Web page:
When you listen differently –


I have a confession. I love weird music. Well, I think it’s beautiful 🙂 but I’ve heard it’s weird. This is one of those artists I adore. Joanna Newsome writes these little packets of profundity, and I love her oddish voice and the harp. For some reason, her music touches my heart in a happy way, resettles me and centers me emotionally. So, when I found myself singing along with her album “Milk-eyed Mender,” I sputtered along with some words that took on an entirely new meaning….

“…And you do lose what you don’t hold…”

I’ve always held that little line to be a notion of holding on to those things you don’t wish to lose – in fact, to get personal, I’d always stuck to that line as one my partnerish should have heard – a line to help him see, you need to hold me – to really want me – in order not to lose me, dammit!

But when I heard it this time, on my way home from the news that my mother’s cancer had returned, it struck me that perhaps we can take this line from the Buddhist perspective – that, in fact, if we simply let go of the suffering and the hate and the sorrow, that it will leave us. It made me smile as I thought this during my drive – so much so that I returned the track to the beginning and listened three more times, listening for loss and the strength to let go.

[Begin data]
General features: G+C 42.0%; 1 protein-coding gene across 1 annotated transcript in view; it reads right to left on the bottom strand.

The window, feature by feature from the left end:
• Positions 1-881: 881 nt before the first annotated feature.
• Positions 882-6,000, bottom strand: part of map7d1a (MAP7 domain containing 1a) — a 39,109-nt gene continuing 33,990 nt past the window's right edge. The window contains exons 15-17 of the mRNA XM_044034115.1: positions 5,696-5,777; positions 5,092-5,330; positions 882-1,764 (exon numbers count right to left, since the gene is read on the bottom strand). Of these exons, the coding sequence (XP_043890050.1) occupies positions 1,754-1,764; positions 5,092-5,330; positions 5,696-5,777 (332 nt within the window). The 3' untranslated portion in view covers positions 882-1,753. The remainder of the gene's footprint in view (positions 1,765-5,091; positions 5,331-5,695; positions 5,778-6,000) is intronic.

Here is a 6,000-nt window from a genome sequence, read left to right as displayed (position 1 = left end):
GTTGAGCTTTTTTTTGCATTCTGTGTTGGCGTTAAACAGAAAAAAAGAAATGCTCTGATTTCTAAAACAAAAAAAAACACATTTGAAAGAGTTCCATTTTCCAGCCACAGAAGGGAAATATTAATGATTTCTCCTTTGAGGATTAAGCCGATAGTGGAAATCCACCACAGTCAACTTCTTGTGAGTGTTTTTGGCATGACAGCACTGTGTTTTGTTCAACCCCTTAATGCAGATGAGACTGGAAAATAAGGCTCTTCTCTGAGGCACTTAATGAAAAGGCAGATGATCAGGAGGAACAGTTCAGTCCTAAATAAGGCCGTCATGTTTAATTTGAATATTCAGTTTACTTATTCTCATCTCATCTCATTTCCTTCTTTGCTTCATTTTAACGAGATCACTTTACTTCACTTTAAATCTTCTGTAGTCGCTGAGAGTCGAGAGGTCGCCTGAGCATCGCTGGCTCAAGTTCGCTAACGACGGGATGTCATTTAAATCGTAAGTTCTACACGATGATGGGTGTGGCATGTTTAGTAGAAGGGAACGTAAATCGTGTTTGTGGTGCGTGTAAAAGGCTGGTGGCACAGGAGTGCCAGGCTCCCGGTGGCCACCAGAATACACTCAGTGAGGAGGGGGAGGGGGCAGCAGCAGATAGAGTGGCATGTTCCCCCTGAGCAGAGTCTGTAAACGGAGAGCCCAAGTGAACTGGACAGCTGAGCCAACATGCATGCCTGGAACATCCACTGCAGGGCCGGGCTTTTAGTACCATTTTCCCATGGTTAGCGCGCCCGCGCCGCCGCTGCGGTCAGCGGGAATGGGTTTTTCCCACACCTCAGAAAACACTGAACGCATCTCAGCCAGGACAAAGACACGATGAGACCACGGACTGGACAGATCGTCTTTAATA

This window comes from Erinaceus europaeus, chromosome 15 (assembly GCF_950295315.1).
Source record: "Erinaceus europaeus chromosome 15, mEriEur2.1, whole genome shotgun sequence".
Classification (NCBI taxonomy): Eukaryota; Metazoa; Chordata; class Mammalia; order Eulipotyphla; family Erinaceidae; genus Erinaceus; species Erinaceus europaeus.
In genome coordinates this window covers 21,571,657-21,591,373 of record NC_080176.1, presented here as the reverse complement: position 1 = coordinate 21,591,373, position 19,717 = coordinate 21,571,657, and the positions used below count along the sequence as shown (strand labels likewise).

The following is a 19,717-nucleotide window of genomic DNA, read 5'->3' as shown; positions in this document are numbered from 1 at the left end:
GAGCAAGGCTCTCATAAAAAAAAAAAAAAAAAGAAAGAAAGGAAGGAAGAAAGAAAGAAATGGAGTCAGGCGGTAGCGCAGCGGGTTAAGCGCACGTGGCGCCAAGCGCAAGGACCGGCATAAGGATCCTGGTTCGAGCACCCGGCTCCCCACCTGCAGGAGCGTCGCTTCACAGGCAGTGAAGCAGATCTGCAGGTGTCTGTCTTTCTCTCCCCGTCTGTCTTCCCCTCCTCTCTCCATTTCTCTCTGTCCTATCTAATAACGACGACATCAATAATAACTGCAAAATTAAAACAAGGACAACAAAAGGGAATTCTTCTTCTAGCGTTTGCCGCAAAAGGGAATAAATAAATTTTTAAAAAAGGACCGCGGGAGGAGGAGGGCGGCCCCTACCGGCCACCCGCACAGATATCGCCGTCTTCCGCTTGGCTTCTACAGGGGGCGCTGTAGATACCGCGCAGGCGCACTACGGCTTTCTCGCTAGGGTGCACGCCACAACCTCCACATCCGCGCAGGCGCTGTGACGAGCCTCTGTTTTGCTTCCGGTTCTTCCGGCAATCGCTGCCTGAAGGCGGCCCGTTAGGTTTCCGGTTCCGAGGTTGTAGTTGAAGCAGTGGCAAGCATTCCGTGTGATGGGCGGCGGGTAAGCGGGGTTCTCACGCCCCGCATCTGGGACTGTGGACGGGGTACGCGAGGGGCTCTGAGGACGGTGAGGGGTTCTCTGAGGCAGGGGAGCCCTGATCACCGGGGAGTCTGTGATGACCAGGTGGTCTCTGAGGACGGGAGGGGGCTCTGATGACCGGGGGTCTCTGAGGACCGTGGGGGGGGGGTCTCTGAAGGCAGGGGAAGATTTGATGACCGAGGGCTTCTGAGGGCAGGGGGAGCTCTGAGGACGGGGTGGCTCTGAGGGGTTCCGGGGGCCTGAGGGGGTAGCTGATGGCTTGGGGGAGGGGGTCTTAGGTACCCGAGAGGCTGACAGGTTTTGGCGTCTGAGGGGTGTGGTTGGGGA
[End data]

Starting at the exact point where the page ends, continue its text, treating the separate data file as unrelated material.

Charlie Day at Merrimack


It’s that time of year – Graduation! When things start over, are scary and exciting all at the same time, for so many people. I have been there three times now (well, four if you count high school, I suppose), and I remember feeling each time like Charlie describes here: trepidation mixed with the open possibilities of an ending leading to a new beginning.

I generally hate commencement speeches – they only remind me of how much I haven’t done, how much I haven’t succeeded (yet) and how far I still have to go. They remind me that my passion is perhaps a bit untamed – there are too many directions that I love and am good at, so much so that I get stuck in the ordinary.

But Charlie. Charlie, charlie, charlie. I listened to this speech, and as I did, I made a decision. One I’ve been obsessing over, but have been too fearful to make. Hopefully I find a place which allows me to flourish and to reclaim my creative self – to reclaim an exploration of my passions. For years now – since 2010 after I finished my first master’s – I have been feeling stuck and unfulfilled.

Now is my opportunity to get unstuck. Thanks, Charlie 🙂 I appreciate the motivation.